As one of the first dentists to use a CBCT scanner in my area, I recognize the vital role it has in the reconstruction process. The extremely comprehensive data gained from 3D scans help me plan decisive aspects of the implant process, such as precise spacing and parallelism. A 3D imaging system has helped me plan even the most challenging cases.
The reconstruction process on one of my patients required creative planning, and an i-CAT 3D imaging system played a significant role. This patient was diagnosed with multiple ameloblastomas from an FMX. He had no symptoms at the time. An oral surgeon resected the portion of his mandible extending from the mesial of tooth No. 18 to tooth No. 27, supporting the intact portions of his jaw with a metal bar. In a second surgery, the patient’s jaw was reconstructed using a cadaver rib and bone marrow from his hip.
Although this removed the ameloblastomas, the patient was concerned about his function and appearance. Before the surgery, he was active in social activities and attractive. Now, with no anterior teeth in the mandible, the lower left side of his face appeared to be collapsed, and he could not chew on that side.
A 3D imaging system has helped me plan even the most challenging cases.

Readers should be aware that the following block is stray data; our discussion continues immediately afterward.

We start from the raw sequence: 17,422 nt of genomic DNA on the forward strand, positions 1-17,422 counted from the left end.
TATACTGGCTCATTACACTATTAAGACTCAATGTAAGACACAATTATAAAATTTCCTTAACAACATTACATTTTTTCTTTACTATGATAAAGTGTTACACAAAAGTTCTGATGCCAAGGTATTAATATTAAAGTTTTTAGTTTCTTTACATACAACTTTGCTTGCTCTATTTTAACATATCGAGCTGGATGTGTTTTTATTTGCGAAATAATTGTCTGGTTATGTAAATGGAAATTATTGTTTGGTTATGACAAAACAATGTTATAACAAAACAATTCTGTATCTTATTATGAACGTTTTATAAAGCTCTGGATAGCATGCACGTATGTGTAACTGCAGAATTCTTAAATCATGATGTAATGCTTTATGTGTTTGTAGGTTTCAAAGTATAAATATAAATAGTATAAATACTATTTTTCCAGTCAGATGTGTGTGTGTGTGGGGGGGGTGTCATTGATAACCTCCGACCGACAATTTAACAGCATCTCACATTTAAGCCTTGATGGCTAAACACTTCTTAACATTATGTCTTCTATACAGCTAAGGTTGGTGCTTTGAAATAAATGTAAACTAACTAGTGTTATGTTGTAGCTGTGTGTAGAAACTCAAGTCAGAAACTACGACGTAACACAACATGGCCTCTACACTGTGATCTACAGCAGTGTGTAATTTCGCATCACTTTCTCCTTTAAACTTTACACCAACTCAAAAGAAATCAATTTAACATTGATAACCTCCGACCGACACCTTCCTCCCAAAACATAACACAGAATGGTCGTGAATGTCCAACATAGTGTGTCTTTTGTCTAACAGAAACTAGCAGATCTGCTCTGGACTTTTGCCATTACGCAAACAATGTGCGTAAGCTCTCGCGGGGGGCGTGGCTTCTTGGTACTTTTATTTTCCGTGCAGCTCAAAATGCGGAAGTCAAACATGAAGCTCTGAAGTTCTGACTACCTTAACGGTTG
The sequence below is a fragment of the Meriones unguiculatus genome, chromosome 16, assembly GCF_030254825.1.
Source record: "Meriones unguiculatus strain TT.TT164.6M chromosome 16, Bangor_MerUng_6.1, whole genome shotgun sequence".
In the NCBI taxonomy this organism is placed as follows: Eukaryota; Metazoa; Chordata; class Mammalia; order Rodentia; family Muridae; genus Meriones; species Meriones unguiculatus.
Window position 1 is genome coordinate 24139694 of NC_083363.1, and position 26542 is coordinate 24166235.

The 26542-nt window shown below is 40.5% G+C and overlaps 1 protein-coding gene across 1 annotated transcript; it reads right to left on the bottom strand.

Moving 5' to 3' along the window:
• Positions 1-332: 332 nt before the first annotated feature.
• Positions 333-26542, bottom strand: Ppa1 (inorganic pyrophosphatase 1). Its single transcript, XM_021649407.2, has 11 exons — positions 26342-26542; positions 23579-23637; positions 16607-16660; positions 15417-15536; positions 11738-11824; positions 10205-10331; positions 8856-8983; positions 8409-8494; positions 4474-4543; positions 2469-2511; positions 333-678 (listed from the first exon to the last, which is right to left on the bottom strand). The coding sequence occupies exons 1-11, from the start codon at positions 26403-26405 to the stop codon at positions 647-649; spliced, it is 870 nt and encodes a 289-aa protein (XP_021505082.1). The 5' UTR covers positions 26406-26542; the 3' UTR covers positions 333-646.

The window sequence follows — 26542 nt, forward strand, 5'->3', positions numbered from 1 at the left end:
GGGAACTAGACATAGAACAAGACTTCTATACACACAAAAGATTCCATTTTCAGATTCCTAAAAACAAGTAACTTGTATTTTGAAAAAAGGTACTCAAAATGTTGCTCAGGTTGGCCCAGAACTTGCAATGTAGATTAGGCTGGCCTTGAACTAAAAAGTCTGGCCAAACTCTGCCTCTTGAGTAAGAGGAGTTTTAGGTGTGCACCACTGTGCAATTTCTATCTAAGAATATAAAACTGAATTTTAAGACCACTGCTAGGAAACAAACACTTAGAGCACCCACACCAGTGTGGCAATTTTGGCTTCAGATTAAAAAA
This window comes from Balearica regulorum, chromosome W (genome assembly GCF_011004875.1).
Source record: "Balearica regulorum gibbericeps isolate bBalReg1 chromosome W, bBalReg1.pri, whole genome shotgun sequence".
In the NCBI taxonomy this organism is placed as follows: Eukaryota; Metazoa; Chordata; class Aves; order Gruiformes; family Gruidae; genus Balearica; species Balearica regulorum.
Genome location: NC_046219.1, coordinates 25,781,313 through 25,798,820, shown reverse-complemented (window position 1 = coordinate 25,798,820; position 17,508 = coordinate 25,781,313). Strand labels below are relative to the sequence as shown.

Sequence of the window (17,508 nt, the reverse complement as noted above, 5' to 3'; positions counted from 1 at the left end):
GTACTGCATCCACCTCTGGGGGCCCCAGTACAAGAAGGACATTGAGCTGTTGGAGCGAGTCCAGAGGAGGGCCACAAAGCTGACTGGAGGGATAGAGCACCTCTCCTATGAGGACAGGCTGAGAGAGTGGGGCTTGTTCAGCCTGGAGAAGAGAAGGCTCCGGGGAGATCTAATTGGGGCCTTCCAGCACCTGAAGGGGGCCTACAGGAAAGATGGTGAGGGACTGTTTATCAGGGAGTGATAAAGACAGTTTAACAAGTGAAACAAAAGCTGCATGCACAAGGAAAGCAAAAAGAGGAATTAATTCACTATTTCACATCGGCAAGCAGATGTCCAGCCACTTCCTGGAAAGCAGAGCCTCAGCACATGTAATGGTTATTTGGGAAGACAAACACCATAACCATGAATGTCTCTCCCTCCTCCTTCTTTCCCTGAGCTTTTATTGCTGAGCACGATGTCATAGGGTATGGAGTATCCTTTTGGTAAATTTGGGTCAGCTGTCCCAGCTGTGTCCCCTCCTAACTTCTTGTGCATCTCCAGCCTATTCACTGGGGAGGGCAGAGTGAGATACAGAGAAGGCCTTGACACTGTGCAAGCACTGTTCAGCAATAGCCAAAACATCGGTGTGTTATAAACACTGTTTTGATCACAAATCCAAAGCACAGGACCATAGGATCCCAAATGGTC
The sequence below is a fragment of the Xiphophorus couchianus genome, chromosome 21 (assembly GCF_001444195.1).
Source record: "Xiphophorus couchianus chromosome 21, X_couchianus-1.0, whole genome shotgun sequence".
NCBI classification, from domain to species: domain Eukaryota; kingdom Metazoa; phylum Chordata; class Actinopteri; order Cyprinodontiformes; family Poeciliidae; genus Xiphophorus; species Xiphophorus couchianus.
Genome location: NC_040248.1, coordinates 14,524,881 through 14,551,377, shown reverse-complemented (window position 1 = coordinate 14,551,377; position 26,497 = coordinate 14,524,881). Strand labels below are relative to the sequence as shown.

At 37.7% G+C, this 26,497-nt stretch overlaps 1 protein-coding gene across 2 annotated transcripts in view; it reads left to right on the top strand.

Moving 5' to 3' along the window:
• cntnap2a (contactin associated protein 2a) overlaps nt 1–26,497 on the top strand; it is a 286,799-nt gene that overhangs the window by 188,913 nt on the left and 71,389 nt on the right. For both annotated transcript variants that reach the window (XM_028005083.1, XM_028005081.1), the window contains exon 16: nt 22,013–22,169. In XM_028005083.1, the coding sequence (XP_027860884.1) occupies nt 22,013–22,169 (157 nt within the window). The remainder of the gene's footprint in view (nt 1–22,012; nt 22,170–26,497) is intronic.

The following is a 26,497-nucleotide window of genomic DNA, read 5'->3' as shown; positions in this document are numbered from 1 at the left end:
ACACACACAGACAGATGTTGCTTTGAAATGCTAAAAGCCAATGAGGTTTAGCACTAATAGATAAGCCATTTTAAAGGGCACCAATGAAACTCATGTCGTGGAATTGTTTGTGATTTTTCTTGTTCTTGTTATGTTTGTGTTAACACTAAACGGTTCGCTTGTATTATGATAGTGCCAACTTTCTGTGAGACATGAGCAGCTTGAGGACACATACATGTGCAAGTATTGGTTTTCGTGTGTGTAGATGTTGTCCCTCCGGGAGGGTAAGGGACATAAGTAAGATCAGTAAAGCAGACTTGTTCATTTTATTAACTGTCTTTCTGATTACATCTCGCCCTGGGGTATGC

The data from CBCT scans led to a level of surgical predictability that I could not achieve with 2D imaging alone. Scans showed the buccal aspect of the teeth would have protruded too far into the cheek and the lip for the routine crown and bridge I had originally intended to pursue. With the i-CAT scan, surgical guides were created for placement of the implants. I worked with the laboratory to create custom castings and implant framework that protruded more lingually for a better aesthetic and clinical outcome. I facilitated a removable appliance that functioned like much of the tissue he lost after the oral surgery.
The patient came to me for solutions, and I was able to devise a reconstruction plan that took his individual and challenging needs into consideration. With information from the 3D scans, the spacing is so good, the patient has experienced no residual problems. After treatment, he was able to chew on that side and looked almost the same as he did prior to the surgery.
Symptomless anatomical anomalies can catch a clinician by surprise, so I don’t plan even a single implant unit now without a 3D scan. I am humbled to say that I gave this patient his smile back.
About the Author: Ronald Delmanto, DDS, received his undergraduate degree at Seton Hall University, and dental degree at Fairleigh Dickinson University School of Dentistry. He also served in the Air Force for 3 years as a dentist. He has had extensive training on implant procedures, is a Diplomate of the International Congress of Oral Implantologists (ICOI), and practices general dentistry in Toms River, New Jersey. Dr. Delmanto has no financial interest in i-CAT.
Indications for use: www.i-cat.com/ifu